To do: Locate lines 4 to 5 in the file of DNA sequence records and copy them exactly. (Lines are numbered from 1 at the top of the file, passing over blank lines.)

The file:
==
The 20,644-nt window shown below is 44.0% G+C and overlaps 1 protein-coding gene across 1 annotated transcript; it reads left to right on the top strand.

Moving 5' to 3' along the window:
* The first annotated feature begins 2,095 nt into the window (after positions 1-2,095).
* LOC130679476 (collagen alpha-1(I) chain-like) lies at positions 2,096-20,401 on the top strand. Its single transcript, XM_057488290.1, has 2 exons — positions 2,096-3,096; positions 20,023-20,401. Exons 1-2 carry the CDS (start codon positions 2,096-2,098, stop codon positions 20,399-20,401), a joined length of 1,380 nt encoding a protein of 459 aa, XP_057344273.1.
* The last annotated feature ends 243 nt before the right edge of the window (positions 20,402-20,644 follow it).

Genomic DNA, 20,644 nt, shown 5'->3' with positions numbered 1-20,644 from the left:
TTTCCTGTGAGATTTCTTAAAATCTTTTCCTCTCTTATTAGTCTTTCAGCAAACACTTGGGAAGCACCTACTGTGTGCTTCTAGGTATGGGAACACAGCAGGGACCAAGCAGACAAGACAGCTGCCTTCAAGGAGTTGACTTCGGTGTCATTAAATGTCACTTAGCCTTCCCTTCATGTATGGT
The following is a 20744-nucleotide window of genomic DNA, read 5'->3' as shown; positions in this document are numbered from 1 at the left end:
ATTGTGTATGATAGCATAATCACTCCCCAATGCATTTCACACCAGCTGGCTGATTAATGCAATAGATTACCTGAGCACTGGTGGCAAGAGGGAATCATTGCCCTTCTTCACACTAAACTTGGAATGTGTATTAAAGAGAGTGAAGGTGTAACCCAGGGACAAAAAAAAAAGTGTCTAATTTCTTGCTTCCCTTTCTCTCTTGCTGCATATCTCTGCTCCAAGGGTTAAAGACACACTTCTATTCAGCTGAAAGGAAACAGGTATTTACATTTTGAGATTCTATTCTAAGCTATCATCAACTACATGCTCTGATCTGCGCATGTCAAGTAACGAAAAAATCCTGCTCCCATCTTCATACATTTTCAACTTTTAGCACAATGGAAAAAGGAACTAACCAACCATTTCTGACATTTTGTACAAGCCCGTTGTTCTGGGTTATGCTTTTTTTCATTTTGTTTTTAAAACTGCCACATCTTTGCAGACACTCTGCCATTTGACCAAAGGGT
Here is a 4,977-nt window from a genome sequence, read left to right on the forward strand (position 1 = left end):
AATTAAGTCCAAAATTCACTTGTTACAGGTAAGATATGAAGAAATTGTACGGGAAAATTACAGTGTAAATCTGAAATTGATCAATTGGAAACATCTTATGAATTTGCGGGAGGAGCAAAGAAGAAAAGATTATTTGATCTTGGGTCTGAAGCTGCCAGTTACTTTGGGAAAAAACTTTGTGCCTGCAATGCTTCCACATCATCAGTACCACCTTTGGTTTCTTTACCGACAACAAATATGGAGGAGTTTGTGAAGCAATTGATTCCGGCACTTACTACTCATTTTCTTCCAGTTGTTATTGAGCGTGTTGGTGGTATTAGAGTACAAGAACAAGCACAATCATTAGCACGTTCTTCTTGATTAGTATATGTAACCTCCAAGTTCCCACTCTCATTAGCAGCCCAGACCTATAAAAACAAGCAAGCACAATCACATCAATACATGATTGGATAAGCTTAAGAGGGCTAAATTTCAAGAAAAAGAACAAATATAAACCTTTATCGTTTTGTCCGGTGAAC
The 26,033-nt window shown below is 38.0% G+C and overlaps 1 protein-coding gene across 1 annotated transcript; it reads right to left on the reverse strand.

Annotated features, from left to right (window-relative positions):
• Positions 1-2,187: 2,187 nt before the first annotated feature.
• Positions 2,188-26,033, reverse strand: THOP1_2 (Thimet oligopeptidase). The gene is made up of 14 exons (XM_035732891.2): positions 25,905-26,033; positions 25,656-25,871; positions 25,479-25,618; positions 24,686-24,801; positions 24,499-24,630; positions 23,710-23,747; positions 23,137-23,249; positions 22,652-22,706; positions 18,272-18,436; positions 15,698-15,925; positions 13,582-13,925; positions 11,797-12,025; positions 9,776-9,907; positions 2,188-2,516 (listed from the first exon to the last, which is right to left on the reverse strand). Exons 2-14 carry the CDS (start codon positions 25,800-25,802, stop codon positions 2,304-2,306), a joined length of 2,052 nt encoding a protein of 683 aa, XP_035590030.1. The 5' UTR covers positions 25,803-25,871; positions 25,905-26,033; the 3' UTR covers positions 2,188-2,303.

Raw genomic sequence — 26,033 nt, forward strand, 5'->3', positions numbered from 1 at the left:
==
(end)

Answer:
* LOC130679476 (collagen alpha-1(I) chain-like) lies at positions 2,096-20,401 on the top strand. Its single transcript, XM_057488290.1, has 2 exons — positions 2,096-3,096; positions 20,023-20,401. Exons 1-2 carry the CDS (start codon positions 2,096-2,098, stop codon positions 20,399-20,401), a joined length of 1,380 nt encoding a protein of 459 aa, XP_057344273.1.
* The last annotated feature ends 243 nt before the right edge of the window (positions 20,402-20,644 follow it).